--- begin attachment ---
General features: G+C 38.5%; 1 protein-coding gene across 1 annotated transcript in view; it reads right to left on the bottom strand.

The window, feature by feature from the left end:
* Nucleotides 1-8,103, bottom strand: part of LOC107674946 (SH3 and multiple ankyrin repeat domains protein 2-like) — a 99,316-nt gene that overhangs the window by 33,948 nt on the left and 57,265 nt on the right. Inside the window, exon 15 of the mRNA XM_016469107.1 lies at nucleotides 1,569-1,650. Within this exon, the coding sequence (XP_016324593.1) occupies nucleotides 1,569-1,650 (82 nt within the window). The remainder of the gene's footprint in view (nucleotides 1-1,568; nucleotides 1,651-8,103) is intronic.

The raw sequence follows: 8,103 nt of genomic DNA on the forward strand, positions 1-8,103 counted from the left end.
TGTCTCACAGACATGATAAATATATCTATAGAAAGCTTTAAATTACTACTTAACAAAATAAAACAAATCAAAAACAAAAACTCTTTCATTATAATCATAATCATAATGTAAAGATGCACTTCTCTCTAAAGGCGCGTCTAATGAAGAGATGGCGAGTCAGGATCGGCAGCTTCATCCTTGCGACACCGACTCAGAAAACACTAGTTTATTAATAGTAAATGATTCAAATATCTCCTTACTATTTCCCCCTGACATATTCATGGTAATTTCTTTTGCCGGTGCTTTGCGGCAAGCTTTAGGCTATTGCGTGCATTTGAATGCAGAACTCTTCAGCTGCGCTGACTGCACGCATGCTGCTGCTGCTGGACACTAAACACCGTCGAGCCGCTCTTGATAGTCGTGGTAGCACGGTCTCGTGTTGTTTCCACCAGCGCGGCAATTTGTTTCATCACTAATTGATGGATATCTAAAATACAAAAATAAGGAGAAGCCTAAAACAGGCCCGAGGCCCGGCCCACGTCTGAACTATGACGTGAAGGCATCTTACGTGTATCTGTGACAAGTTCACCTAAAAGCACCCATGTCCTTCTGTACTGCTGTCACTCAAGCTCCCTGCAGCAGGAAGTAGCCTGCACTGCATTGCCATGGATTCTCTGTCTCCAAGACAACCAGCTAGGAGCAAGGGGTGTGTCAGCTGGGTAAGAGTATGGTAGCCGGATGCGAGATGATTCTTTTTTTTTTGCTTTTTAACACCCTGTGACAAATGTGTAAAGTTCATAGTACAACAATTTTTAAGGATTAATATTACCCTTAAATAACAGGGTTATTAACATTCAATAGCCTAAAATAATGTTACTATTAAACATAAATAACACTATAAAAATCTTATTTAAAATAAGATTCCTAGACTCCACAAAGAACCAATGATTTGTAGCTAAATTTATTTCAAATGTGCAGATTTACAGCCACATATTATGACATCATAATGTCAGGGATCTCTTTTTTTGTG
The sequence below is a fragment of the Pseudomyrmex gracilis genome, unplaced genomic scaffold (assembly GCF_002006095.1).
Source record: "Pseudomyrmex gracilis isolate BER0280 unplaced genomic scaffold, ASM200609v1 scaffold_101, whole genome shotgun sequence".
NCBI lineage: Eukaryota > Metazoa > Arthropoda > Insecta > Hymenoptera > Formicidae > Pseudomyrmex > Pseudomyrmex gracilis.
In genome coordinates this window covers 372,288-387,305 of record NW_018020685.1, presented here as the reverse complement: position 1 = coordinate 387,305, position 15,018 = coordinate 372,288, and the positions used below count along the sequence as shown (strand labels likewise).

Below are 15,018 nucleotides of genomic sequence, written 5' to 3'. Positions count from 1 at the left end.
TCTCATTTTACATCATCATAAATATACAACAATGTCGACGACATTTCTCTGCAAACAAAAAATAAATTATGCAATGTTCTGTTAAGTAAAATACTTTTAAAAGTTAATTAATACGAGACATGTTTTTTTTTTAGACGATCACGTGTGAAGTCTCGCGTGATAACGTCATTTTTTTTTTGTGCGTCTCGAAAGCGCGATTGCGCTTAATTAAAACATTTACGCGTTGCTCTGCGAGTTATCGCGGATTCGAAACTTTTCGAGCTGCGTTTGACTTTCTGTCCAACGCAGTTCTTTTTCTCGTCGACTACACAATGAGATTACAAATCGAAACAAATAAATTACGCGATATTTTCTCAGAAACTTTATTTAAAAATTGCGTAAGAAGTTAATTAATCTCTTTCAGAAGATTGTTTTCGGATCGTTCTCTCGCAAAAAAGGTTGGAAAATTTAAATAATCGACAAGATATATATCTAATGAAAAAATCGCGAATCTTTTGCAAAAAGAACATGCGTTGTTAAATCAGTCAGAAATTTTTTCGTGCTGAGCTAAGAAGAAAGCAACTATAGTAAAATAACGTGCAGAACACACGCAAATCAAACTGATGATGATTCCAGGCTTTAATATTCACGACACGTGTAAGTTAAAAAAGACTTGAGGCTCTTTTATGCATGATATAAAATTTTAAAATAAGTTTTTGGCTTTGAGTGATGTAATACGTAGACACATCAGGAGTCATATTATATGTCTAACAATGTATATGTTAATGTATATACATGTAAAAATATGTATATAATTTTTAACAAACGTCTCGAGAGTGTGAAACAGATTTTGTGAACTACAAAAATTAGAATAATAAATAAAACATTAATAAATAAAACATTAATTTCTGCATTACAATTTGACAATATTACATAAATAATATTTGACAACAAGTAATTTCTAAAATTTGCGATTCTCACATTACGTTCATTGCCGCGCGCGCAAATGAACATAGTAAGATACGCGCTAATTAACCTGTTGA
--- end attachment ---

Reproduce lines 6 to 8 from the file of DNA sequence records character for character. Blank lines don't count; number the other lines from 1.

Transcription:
The sequence below is a fragment of the Pseudomyrmex gracilis genome, unplaced genomic scaffold (assembly GCF_002006095.1).
Source record: "Pseudomyrmex gracilis isolate BER0280 unplaced genomic scaffold, ASM200609v1 scaffold_101, whole genome shotgun sequence".
NCBI lineage: Eukaryota > Metazoa > Arthropoda > Insecta > Hymenoptera > Formicidae > Pseudomyrmex > Pseudomyrmex gracilis.